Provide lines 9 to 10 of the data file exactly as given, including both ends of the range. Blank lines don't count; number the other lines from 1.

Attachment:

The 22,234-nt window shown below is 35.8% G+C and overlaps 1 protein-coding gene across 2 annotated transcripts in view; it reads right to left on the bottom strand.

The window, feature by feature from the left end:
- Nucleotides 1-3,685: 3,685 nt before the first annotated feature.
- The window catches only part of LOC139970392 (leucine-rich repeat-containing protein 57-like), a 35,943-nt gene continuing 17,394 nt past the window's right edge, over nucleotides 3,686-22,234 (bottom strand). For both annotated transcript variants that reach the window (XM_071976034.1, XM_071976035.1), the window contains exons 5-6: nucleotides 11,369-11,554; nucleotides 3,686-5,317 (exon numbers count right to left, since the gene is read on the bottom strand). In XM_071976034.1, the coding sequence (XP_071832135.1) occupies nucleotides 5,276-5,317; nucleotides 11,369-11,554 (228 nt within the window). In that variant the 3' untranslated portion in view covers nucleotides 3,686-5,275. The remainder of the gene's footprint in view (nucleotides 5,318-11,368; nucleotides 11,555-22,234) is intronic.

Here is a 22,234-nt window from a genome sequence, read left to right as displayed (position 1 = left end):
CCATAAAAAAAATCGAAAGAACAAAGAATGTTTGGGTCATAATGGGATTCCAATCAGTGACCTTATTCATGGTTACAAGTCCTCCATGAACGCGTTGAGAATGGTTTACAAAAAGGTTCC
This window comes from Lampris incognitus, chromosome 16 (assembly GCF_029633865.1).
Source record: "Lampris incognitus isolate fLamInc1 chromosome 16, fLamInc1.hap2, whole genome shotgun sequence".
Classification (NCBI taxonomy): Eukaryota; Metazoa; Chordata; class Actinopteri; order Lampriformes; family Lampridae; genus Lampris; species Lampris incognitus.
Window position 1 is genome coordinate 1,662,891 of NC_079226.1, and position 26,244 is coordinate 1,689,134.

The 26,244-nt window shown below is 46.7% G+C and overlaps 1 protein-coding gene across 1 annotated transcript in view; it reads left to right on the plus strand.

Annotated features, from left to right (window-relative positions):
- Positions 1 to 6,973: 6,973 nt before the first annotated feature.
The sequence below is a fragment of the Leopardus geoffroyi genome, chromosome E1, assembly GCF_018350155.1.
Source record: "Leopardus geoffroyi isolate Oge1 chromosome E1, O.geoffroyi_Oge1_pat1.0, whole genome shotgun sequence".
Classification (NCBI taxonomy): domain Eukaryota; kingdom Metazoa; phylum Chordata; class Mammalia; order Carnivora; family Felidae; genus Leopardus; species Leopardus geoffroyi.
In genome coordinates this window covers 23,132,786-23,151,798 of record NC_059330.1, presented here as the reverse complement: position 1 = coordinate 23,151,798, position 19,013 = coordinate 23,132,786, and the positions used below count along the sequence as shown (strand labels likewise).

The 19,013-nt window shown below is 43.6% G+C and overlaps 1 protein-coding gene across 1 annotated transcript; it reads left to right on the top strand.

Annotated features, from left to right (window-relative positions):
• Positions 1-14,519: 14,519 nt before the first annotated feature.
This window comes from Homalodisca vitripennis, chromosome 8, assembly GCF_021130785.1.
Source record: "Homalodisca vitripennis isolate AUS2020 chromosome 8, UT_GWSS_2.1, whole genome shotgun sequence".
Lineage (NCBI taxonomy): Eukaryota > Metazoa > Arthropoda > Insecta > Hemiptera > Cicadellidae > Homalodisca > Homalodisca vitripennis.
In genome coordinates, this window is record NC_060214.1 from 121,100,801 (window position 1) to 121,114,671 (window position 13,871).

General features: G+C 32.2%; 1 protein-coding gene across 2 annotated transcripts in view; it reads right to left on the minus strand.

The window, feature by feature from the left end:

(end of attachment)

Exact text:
Classification (NCBI taxonomy): Eukaryota; Metazoa; Chordata; class Actinopteri; order Lampriformes; family Lampridae; genus Lampris; species Lampris incognitus.
Window position 1 is genome coordinate 1,662,891 of NC_079226.1, and position 26,244 is coordinate 1,689,134.